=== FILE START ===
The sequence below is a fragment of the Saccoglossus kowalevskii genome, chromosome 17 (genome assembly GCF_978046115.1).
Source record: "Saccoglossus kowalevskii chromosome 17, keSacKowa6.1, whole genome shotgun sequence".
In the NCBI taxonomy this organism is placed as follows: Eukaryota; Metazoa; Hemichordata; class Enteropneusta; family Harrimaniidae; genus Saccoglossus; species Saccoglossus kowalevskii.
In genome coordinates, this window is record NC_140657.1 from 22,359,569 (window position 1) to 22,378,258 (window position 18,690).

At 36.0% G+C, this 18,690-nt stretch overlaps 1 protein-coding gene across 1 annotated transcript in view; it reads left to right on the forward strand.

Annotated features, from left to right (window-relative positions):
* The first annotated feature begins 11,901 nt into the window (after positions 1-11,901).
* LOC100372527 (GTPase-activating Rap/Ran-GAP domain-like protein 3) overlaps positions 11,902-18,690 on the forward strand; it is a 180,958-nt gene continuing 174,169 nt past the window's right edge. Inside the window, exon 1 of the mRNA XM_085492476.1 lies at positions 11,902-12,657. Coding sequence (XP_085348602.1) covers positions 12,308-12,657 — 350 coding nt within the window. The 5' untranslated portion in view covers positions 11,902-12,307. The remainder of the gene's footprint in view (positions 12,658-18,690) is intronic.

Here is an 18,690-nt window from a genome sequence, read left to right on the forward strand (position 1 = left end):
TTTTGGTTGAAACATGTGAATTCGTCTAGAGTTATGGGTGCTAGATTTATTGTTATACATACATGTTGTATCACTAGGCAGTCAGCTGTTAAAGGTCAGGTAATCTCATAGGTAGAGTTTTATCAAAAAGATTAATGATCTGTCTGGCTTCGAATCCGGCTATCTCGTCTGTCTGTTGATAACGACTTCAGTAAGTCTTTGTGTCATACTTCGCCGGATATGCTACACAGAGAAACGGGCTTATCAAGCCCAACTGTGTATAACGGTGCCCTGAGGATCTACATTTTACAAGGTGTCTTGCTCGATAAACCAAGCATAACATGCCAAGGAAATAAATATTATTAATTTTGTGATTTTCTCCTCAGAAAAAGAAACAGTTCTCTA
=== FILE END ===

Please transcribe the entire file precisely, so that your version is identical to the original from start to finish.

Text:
The sequence below is a fragment of the Saccoglossus kowalevskii genome, chromosome 17 (genome assembly GCF_978046115.1).
Source record: "Saccoglossus kowalevskii chromosome 17, keSacKowa6.1, whole genome shotgun sequence".
In the NCBI taxonomy this organism is placed as follows: Eukaryota; Metazoa; Hemichordata; class Enteropneusta; family Harrimaniidae; genus Saccoglossus; species Saccoglossus kowalevskii.
In genome coordinates, this window is record NC_140657.1 from 22,359,569 (window position 1) to 22,378,258 (window position 18,690).

At 36.0% G+C, this 18,690-nt stretch overlaps 1 protein-coding gene across 1 annotated transcript in view; it reads left to right on the forward strand.

Annotated features, from left to right (window-relative positions):
* The first annotated feature begins 11,901 nt into the window (after positions 1-11,901).
* LOC100372527 (GTPase-activating Rap/Ran-GAP domain-like protein 3) overlaps positions 11,902-18,690 on the forward strand; it is a 180,958-nt gene continuing 174,169 nt past the window's right edge. Inside the window, exon 1 of the mRNA XM_085492476.1 lies at positions 11,902-12,657. Coding sequence (XP_085348602.1) covers positions 12,308-12,657 — 350 coding nt within the window. The 5' untranslated portion in view covers positions 11,902-12,307. The remainder of the gene's footprint in view (positions 12,658-18,690) is intronic.

Here is an 18,690-nt window from a genome sequence, read left to right on the forward strand (position 1 = left end):
TTTTGGTTGAAACATGTGAATTCGTCTAGAGTTATGGGTGCTAGATTTATTGTTATACATACATGTTGTATCACTAGGCAGTCAGCTGTTAAAGGTCAGGTAATCTCATAGGTAGAGTTTTATCAAAAAGATTAATGATCTGTCTGGCTTCGAATCCGGCTATCTCGTCTGTCTGTTGATAACGACTTCAGTAAGTCTTTGTGTCATACTTCGCCGGATATGCTACACAGAGAAACGGGCTTATCAAGCCCAACTGTGTATAACGGTGCCCTGAGGATCTACATTTTACAAGGTGTCTTGCTCGATAAACCAAGCATAACATGCCAAGGAAATAAATATTATTAATTTTGTGATTTTCTCCTCAGAAAAAGAAACAGTTCTCTA